Unemployed Emiratis turn to enterprise and entrepreneurship to support families
Fujairah fair aims to give family firms a platform to sell goods
Enterprising Emiratis who are out of work are turning to part time businesses to boost their finances and try their hand at entrepreneurship.
At the IFujairah exhibition, small family firms showed off their wares, from home-baked sweets to hand-made crafts.
Sakina Al Haji and her husband Mubarak Al Mismari are turning used tyres and metal barrels into seats and tables.
They had the idea four years ago after failing to find any jobs in their local area.
“My husband used to work as a serviceman at the military but not anymore, we receive around Dh6,000 each month but we can’t cover all the expenses with this amount,” said Ms Al Haji, a 43-year-old Emirati mother of three.
“I have two kids in school and one married, and expenses are getting higher and higher.”
The Al Mismaris is one of the 30 families who participated in the exhibition, aimed at giving low-income families at sales platform and exposure to customers.
Government jobs and positions in the police are sought after, but can only employ so many, and the authorities do urge UAE nationals to look at private sector positions.
“My son-in-law and my granddaughter are living with us, me and my husband are supporting seven people living in the same house and no one is employed, that’s why we had to come up with something to earn a living and pay the bills,” she said.
Her husband said that they use used and unwanted metal barrels to create seating sets and barbecue grills.
“I go to factories to get the used metal barrels to turn them into seats or grills," he said.
"My wife designs the seat pads using sponge and fabric and I cut the barrel to form a couch or a seat. The process requires hard work, resources and money,” said Mr Al Mismari, 49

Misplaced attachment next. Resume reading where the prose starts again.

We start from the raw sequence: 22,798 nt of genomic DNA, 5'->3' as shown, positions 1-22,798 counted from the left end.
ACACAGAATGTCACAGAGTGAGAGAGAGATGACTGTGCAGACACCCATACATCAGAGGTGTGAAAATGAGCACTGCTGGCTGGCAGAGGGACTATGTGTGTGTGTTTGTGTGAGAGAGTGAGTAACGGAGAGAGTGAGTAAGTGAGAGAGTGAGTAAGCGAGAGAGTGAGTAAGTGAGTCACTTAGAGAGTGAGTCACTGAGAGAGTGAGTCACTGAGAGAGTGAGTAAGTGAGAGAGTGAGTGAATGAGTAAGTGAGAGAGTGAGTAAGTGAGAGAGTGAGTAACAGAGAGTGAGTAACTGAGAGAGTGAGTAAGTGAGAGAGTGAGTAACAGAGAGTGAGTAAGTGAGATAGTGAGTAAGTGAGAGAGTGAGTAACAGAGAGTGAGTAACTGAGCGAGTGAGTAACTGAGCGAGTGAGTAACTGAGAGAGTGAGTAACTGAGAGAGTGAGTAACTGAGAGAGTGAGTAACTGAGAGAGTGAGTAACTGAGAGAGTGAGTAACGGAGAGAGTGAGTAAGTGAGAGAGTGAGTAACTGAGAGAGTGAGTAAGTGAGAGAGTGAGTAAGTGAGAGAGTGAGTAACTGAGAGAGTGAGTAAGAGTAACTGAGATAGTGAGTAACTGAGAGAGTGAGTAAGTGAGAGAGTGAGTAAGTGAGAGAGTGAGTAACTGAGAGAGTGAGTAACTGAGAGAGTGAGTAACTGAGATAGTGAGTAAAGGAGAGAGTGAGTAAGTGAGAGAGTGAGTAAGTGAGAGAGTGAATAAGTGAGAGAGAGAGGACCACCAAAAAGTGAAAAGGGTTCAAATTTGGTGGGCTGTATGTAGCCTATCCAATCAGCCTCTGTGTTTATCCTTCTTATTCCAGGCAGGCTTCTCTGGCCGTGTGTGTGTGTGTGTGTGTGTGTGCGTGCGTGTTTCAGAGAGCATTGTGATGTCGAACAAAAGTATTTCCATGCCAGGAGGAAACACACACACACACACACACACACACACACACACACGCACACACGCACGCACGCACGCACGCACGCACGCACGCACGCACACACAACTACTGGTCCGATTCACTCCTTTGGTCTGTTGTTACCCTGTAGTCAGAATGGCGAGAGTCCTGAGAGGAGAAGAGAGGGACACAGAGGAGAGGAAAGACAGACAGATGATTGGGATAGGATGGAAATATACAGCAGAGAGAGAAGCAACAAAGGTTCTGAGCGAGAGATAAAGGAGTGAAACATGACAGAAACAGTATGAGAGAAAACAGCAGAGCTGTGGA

“We use almost the same process with the tyres, but sometimes we sell only few pieces so we can’t rely on such business all the time,” he added
Ms Al Haji also uses her cooking skills to provide a steady income that would keep her husband’s work going.
And she realises that social media is the best platform to promote their business.
“He needs tools and money to keep his work going so I decided to open an Instagram account to offer cooking courses and take food orders in Fujairah,” she said.
“We are doing our best but we need more support in order to keep our business running and fulfil our family basic needs."
Halima Ali, another low-income Emirati woman participating in the exhibition, said that she started to take food orders in 2004 after her husband left his job.
“My husband had to leave his job and couldn’t find another. I tried to find one myself but It’s really hard to find a suitable job and stay away from home for nine hours when you have eight children,” said Ms Ali, 47.
“After losing hope, I started looking for a business that doesn’t require thousands of dirhams in order to be established and decided to use my cooking skills. I started offering homemade sweets and food with reasonable prices to neighbours and relatives.”
Ms Ali kept her business going for around 13 years and now supports the whole family.
“Four of my children got married and four are still studying. My husband is working as a freelancer now but I’m the one who is providing a steady income to the family. We get financial support from the government but it’s not enough,” said Ms Ali.
“I hope to get the support I need in order to fulfil my dream and open a culinary centre that provides traditional and international cooking classes to everyone, but especially to low-income women in order to help them establish their own business,” she added
The IFujairah, which concludes tonight at10pm, was organised by Fujairah Municipality and Fujairah Welfare Association.
Updated: November 18, 2017 06:06 PM